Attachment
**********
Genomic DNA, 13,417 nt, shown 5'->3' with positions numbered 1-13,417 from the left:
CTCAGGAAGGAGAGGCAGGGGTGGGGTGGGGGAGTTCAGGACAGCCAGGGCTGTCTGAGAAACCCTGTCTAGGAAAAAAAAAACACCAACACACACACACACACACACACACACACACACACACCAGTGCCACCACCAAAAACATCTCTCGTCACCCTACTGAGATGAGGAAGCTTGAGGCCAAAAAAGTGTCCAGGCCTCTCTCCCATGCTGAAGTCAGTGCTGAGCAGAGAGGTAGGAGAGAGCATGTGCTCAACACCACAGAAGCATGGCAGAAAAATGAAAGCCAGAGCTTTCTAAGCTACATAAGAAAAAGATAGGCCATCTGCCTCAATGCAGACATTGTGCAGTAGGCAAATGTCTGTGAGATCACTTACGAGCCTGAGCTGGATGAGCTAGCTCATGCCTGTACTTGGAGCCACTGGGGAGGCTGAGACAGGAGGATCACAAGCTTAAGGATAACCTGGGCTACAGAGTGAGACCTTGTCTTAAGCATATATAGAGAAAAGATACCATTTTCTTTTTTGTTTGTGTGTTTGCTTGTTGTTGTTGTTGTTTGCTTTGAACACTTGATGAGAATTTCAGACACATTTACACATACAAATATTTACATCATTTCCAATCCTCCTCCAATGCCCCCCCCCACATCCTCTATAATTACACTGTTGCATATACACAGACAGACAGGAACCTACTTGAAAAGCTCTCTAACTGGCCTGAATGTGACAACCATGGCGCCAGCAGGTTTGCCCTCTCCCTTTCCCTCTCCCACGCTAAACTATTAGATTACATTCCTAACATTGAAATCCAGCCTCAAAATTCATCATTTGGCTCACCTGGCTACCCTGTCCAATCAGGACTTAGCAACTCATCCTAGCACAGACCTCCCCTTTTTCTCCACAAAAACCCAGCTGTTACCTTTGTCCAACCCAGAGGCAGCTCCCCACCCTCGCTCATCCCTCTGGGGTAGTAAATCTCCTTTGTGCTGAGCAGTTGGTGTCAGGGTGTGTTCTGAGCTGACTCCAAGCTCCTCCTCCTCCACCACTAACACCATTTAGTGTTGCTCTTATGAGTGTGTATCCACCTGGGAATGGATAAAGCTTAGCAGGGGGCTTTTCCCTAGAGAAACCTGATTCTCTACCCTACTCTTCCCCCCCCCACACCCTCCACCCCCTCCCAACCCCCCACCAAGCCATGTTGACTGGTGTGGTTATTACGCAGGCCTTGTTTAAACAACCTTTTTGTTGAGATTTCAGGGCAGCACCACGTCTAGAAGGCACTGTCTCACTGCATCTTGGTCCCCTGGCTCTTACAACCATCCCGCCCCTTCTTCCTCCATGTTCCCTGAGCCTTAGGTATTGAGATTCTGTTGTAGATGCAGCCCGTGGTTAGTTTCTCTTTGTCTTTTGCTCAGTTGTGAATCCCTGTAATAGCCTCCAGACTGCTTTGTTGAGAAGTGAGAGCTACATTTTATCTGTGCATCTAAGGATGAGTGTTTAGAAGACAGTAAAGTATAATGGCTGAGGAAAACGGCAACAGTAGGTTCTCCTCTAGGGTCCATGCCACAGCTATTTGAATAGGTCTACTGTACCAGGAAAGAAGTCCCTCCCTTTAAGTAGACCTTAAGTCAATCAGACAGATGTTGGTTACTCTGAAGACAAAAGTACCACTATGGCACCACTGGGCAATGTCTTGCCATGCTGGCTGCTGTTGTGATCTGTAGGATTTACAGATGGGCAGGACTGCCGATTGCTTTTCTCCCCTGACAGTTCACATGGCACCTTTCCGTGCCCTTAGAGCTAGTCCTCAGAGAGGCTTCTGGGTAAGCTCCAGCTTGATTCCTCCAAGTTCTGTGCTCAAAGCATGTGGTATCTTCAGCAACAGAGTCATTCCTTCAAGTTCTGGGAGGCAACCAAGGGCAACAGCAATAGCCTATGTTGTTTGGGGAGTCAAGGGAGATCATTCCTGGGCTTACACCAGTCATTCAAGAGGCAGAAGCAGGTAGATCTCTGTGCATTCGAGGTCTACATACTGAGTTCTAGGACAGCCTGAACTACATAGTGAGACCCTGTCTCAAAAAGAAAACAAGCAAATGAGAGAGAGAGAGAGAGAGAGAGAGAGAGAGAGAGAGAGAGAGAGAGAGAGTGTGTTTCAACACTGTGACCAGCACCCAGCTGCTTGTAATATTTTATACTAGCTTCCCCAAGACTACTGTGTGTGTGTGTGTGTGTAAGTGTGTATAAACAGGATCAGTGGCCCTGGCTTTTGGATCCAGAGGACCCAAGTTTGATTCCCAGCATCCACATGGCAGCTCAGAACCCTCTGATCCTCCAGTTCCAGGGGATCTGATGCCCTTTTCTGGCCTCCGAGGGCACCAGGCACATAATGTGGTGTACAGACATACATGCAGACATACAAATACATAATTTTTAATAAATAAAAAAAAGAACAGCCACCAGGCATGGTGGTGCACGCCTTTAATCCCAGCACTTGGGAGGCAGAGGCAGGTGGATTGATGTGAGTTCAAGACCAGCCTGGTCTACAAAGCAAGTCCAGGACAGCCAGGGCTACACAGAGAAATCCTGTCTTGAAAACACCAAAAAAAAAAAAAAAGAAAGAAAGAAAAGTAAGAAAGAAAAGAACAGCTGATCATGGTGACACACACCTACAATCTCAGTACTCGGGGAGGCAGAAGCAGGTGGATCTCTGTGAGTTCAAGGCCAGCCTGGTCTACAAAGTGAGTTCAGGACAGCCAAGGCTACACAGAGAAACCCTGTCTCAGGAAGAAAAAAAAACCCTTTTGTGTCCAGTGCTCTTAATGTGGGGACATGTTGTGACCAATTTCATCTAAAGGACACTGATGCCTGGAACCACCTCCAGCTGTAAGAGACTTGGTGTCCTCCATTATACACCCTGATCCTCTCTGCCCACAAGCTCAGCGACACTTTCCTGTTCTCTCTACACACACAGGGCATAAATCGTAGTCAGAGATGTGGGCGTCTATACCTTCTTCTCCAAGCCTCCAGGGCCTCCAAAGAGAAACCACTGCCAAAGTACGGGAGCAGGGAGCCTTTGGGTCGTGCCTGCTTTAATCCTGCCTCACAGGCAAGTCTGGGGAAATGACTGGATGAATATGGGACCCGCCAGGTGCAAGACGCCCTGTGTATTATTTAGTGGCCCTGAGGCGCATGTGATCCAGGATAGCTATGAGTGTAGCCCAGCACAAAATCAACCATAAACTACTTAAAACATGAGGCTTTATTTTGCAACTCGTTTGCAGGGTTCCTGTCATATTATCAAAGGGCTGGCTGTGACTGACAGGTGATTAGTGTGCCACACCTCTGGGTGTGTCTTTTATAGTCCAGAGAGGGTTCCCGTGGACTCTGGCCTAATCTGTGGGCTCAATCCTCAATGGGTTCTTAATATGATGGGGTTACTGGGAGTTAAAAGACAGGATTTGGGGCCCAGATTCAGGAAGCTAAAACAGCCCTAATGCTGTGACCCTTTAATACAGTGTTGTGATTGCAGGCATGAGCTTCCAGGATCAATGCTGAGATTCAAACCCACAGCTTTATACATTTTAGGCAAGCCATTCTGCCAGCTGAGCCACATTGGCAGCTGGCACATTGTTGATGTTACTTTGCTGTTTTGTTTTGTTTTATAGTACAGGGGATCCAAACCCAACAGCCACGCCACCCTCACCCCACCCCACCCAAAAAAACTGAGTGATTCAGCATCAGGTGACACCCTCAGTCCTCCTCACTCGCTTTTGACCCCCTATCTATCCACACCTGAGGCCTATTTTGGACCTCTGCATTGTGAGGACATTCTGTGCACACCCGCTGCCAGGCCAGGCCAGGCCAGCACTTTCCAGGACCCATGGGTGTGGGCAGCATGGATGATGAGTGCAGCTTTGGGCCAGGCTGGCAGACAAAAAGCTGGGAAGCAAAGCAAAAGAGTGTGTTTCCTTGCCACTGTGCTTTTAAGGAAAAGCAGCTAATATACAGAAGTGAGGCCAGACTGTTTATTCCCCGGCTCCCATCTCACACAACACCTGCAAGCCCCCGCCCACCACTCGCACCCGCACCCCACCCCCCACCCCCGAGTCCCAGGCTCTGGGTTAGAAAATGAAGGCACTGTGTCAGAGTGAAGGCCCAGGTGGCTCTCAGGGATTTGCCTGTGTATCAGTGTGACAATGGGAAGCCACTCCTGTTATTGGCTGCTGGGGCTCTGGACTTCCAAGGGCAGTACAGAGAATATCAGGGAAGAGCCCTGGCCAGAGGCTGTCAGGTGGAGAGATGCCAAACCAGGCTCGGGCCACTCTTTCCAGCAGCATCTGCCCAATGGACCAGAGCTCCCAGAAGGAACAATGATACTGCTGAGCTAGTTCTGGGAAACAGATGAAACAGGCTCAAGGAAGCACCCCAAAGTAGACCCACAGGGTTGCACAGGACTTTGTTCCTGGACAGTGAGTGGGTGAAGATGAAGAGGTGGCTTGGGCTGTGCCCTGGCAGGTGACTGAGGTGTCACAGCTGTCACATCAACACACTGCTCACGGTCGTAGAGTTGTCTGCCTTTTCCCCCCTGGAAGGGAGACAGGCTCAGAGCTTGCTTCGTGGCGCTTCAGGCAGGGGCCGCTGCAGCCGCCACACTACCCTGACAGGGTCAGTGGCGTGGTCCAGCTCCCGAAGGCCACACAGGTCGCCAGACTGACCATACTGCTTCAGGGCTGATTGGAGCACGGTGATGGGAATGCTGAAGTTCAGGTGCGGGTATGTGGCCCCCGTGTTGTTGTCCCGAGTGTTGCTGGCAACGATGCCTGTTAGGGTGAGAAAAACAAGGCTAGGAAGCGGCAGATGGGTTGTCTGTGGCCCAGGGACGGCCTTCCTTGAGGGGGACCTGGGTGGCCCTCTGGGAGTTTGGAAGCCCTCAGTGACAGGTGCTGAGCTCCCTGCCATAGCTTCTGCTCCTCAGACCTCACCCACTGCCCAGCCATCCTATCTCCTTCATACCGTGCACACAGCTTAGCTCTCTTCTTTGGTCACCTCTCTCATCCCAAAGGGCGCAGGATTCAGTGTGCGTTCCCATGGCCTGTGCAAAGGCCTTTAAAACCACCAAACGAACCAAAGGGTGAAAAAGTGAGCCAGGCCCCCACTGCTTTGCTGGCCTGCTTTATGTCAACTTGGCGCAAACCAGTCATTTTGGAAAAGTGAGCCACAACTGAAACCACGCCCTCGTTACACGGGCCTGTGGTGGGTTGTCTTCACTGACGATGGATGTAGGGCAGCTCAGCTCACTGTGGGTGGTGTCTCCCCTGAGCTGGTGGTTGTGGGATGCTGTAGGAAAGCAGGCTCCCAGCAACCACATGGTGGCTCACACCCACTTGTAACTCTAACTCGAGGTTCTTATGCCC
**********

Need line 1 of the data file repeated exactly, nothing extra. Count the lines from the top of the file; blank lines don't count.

Genomic DNA, 13,417 nt, shown 5'->3' with positions numbered 1-13,417 from the left: